Author(s): Weinberg CR
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Abstract The system proposed by VanderWeele and Robins for categorization of effect modifiers that are causal nodes in a directed acyclic graph (DAG) was not intended to empower DAGs to fully represent complex interactions among causes. However, once one has algebraically identified effect modifiers, the DAG implies a role for them. The limitations of epidemiologic definitions of "effect modification" are discussed, along with the implications of scale dependency for assessing interactions, where the scale can be either absolute risk, relative risk, or odds. My view is that probabilistic independence leads to the log-complement as a natural scale for interaction, but even that scale does not necessarily admit unambiguous inference. Any 2 direct causes of D are effect modifiers for each other on at least 2 scales, which can make a reasonable person question the utility of the concept. Still, etiologic models for joint effects are important, because most diseases arise through pathways involving multiple factors. I suggest an enhancement in construction of DAGs in epidemiology that includes arrow-on-arrow representations for effect modification. Examples are given, some of which depend on scale and some of which do not. An example illustrates possible biologic implications for such an effect modification DAG.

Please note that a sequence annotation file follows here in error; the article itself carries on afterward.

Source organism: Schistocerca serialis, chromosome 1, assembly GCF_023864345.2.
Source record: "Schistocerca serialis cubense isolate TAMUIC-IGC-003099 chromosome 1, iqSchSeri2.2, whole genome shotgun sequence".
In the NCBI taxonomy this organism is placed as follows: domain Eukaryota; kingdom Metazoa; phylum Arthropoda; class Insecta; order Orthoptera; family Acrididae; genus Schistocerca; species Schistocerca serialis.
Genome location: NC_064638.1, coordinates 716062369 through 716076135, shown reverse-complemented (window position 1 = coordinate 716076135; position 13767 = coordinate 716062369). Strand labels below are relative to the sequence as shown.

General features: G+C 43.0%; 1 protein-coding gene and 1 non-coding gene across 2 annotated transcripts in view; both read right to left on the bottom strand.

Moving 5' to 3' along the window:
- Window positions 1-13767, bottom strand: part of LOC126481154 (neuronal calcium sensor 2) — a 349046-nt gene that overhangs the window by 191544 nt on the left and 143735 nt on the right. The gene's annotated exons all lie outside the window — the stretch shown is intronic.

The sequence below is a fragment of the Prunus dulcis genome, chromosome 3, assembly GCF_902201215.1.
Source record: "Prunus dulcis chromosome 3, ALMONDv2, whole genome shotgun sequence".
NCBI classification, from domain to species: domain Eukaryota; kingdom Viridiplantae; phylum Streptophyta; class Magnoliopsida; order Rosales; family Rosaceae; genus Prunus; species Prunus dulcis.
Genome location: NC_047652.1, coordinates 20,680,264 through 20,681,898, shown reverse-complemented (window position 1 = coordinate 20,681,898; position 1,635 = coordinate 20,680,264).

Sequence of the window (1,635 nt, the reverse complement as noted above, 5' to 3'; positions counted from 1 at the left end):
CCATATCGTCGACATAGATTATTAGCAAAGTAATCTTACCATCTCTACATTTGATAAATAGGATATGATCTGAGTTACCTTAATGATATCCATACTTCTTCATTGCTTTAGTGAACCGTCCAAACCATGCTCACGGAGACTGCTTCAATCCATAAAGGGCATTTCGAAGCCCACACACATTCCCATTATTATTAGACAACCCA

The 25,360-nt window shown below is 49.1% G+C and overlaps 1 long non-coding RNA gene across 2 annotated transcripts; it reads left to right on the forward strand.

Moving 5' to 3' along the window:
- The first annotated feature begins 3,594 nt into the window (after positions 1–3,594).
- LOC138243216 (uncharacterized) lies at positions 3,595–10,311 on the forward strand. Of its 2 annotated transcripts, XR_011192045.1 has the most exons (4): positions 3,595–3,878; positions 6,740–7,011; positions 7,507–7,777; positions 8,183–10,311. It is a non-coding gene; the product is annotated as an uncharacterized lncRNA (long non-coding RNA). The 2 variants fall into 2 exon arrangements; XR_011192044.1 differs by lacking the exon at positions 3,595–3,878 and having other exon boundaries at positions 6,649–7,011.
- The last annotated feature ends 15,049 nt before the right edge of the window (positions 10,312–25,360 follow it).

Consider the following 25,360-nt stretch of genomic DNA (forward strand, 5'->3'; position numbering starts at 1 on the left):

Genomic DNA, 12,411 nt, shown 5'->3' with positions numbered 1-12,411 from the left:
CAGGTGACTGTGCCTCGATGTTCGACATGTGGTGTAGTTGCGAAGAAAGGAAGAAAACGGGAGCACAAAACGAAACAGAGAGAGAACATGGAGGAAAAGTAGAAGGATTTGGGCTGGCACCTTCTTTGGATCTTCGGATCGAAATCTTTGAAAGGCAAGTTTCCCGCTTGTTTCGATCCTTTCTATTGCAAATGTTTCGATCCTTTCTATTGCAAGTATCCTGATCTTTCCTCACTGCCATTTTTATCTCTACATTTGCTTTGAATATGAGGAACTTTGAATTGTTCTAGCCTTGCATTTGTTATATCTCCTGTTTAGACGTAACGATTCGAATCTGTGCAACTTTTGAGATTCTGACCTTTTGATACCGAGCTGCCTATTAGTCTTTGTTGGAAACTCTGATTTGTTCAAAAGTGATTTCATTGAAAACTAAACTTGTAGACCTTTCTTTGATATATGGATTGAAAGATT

This article was published in Epidemiology
and referenced in Journal of Biometrics & Biostatistics